The Heart of Ardent

The Heart of Ardent: Chilaquiles

Our last feature, The Devil’s Tail, was shot in Mexico, and our next feature will be too.

But we also travel to Mexico for pleasure, and as food is a major part of any cultural experience, we think this is a good place to share some of our favorite food and drink recipes with you.

Ever had a favorite dish that, whenever you see it on a menu, you have to order to see how they make their version? Chilaquiles is like that for me. I can never resist, and enjoy making it for friends for brunch.

My favorite ever were made for me by my friend Luis in the kitchen of a beach house we had rented in Yucatán. Visiting for the weekend, he saw what ingredients we had left in our kitchen and threw them together. It’s that kind of dish.

‘Chilaquiles’ comes from the Nahuatl word chīlāquilitl.  Like most great dishes from the kitchens of the generations before us, necessity was the mother of invention. Food was never wasted, which is why French Toast and Rum Balls made use of old bread and why chilaquiles is a dish traditionally made for breakfast  to use up leftover stale tortillas. Frijoles are great served on the side.

Like many ‘family’ recipes, regional and familial varieties are common; for example, they are sometimes prepared with a white sauce in Sinaloa, Mexico or with chilis de Arbol in Guadalajara. Although they can be made just using a pan on the stovetop, I like making them in a casserole dish or baking pan in the oven.

Often, pulled chicken or scrambled/fried eggs are added, so making it without is easily done for vegetarians.

Feel free to see this recipe as a guideline: this is an easy dish where amounts of salsa and cheese can easily be adjusted to suit your amount of tortillas or pan size.

Buen Provecho!

Time Required: approx 40 min; Prep: approx 20 min; Cook: approx 20 min; Serves: 4-6.


Roughly 1/3 cup vegetable oil
Approximately 10 corn tortillas, cut into eighths, preferably stale (spread out to dry overnight)*
Roughly 4 cups Salsa Verde** (green) or Salsa Roja (red)
Fresh ground black pepper to taste
About a 1/2 cup crumbled Queso Fresco***
2 thin slices of an onion, cut into rings
Remaining onion, chopped
1/2 cup Mexican crema, or 1 can sterilized cream (like Carnation brand) for drizzling on top
1/4 cup chopped fresh cilantro leaves, for garnish
(About 2 1/2 cups shredded/crumbled mild white/yellow cheese like Mexican Queso Blanco, Oaxaca or Monterey Jack cheese for the oven baked version)



Pour about 1/3 cup vegetable oil into a large pan over medium-high heat. Add chopped onion and stir in the pan, cooking until softened or just beginning to brown, about 5 minutes. Add tortilla strips or chips, working in batches, and cook until lightly browned. Drain and pat down tortillas on paper towels and discard oil. Wipe pan down with a paper towel.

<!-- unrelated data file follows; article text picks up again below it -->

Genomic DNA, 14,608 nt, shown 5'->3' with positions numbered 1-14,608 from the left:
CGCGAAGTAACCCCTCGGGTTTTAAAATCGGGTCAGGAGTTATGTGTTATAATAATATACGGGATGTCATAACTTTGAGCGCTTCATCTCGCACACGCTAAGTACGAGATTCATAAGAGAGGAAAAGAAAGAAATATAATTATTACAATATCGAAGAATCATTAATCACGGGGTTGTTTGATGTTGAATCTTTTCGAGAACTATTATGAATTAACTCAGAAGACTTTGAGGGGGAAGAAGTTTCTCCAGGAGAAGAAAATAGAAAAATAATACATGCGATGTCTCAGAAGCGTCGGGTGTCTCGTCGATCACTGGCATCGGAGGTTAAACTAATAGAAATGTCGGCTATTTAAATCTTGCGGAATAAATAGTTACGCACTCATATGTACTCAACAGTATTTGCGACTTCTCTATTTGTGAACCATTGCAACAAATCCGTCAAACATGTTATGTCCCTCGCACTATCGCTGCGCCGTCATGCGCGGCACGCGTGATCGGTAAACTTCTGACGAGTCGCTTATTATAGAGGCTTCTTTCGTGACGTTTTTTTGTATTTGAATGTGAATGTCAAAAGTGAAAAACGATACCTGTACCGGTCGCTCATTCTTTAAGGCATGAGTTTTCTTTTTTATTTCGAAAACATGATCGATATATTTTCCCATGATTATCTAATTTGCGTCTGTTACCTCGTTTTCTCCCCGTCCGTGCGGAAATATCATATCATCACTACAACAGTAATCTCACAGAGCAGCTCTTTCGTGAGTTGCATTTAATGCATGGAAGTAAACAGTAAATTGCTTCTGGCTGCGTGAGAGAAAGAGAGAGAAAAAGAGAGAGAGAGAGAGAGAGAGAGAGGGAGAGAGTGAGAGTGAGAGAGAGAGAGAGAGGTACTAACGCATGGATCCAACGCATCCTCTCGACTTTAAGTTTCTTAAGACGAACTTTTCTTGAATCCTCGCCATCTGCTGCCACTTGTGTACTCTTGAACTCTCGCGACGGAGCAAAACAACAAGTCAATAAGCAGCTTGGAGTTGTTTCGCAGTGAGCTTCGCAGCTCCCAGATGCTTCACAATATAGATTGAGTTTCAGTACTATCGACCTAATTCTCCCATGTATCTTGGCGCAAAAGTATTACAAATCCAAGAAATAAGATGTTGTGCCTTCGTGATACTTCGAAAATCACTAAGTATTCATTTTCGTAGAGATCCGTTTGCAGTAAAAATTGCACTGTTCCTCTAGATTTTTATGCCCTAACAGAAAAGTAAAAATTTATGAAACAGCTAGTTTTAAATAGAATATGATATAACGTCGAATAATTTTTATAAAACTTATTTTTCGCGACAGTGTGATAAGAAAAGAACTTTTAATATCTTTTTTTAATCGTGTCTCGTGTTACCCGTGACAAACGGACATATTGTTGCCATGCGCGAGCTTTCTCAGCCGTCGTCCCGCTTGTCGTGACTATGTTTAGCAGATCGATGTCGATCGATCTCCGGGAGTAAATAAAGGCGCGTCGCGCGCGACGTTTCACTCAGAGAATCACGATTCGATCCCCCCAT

In same pan, add salsa verde and bring to simmer over low heat. Add tortilla strips or chips and cook until softened, about 5 minutes. Season with ground black pepper, to taste. Divide mixture among 4 individual casserole dishes. You can then garnish with crumbled Queso Fresco and rings of onion. Top with Mexican crema, sprinkle with some chopped fresh cilantro and serve immediately.


Preheat oven to 400°F. Lightly coat a 9-by-13-inch baking pan with cooking spray or wipe down with oiled paper towel. I like to use two 8x10x2 pans if I’m making two varieties.
As with stovetop method, heat oil in a large nonstick pan over medium-high heat. Add onion and cook, stirring often, until starting to brown, about 5 minutes. Cook the tortilla pieces as in the above method, pat off excess oil, then:

Put half the tortilla pieces in the baking pan. Top with half the onions, half the salsa and half the Queso Blanco. Repeat with another layer of tortillas, onions, salsa and cheese. Cover with foil.
Bake for 15 minutes. Remove the foil and continue baking until the casserole is bubbling around the edges and the cheese is melted or beginning to brown, about 10 minutes.

Top with the rings of onion, drizzle or spoon the cream on top, then garnish with Queso Fresco/Feta and fresh cilantro.

*Of course, packages of  Tortilla Chips or Tostadas (like Charras) can also be used.

**Note: Salsa Verde is “green sauce” and is typically made with tomatillos, green chiles and cilantro. Make your own fresh, or find it in jars (like Herdez; 2 jars = 4 cups) at most supermarkets or homemade fresh at Latin markets.

***Note: Queso Fresco is a white, mild, fresh Mexican cheese like fresh farmer’s cheese in US/Canada. Queso Fresco can be found in some supermarkets and Latin markets. Mild feta, like Canadian Feta cheese, is an excellent substitute.

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